Often, medical malpractice occurs for the simplest of reasons: One health care practitioner did not effectively communicate a problem to another. And often, this is simply because of sloppy record keeping or illegible handwriting.
So it is worthy to note from this AP story last week, that the era of electronic medical records may well be here:
WASHINGTON – Five of the nation’s largest employers plan to soon give their workers an unusual health-care benefit: their very own electronic medical records that they can take when they travel, change jobs, or see a new doctor.
About 2.5 million workers and their dependents would have access to their health records through their computers. The records would be compiled by an independent, nonprofit organization. The information would be stored in a database that only the employee would supposedly be able to access.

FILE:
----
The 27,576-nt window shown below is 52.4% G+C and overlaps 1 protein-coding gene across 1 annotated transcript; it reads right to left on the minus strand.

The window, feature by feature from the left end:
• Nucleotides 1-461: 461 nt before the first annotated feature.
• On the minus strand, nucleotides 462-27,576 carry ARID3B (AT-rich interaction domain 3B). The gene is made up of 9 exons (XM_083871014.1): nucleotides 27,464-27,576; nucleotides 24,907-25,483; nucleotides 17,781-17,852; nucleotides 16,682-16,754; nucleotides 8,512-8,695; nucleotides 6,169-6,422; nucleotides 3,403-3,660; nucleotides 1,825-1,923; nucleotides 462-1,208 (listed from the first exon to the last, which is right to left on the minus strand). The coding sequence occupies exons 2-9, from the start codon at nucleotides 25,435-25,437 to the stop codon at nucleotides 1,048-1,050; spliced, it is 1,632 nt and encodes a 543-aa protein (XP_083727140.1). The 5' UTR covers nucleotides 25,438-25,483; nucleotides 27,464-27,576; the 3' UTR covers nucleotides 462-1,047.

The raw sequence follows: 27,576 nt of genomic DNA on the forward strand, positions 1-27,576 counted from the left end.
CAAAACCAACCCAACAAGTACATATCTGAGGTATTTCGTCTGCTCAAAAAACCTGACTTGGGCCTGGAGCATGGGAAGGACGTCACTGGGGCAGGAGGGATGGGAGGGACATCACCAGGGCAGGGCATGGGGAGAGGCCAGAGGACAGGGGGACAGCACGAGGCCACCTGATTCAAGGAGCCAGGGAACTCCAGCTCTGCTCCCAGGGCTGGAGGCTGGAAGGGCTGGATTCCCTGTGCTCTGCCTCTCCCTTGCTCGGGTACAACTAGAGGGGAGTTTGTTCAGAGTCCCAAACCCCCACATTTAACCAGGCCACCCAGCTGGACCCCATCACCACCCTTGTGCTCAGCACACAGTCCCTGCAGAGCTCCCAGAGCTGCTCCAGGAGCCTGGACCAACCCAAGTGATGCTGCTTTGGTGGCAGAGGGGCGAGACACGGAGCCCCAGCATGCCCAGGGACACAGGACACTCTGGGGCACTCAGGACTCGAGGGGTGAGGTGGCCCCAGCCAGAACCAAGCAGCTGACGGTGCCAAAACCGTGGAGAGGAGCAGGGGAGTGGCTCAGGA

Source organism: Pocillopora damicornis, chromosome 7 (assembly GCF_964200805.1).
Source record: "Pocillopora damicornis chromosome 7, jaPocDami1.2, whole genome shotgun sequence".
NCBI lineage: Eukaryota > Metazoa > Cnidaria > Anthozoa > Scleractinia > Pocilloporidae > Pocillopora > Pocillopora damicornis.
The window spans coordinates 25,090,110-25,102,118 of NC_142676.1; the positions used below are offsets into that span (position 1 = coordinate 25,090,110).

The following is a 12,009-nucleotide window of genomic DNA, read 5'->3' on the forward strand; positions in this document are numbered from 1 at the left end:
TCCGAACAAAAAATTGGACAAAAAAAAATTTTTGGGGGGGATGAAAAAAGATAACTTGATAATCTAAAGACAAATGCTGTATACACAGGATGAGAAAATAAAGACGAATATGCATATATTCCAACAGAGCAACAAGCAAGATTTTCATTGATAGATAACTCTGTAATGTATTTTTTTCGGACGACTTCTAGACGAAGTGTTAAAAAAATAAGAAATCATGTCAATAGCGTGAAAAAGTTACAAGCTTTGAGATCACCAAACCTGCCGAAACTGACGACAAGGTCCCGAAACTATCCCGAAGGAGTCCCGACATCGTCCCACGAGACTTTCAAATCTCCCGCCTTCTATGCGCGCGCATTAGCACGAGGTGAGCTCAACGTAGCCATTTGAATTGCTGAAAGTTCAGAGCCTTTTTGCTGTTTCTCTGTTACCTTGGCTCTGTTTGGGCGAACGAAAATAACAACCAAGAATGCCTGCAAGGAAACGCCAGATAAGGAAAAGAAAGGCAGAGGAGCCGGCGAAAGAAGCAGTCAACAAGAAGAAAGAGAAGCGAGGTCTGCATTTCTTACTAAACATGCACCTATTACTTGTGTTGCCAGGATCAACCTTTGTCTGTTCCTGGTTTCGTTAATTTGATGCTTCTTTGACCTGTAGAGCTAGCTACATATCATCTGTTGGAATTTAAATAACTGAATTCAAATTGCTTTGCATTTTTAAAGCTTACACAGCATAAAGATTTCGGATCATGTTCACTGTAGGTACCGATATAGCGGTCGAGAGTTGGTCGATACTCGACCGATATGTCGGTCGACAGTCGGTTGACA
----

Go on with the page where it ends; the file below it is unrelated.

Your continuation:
The companies providing the electronic health records are Applied Materials Inc., BP America Inc., Intel Corp., Pitney Bowes Inc., and Wal-Mart Stores Inc.
The companies hope that cutting out the paperwork in health care will reduce administrative costs, duplicative care and medical errors.
Of course, this will raise another problem, that of privacy if too many folks can snoop through the records. But if that issue can be addressed, we may solve one of the many problems that bedevil our healthcare system.
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cross-posted from ny personal injury attorney blog. often, medical malpractice occurs for the simplest of reasons: one health care practitioner did not effectively communicate a problem to another. and often, this is simply because of …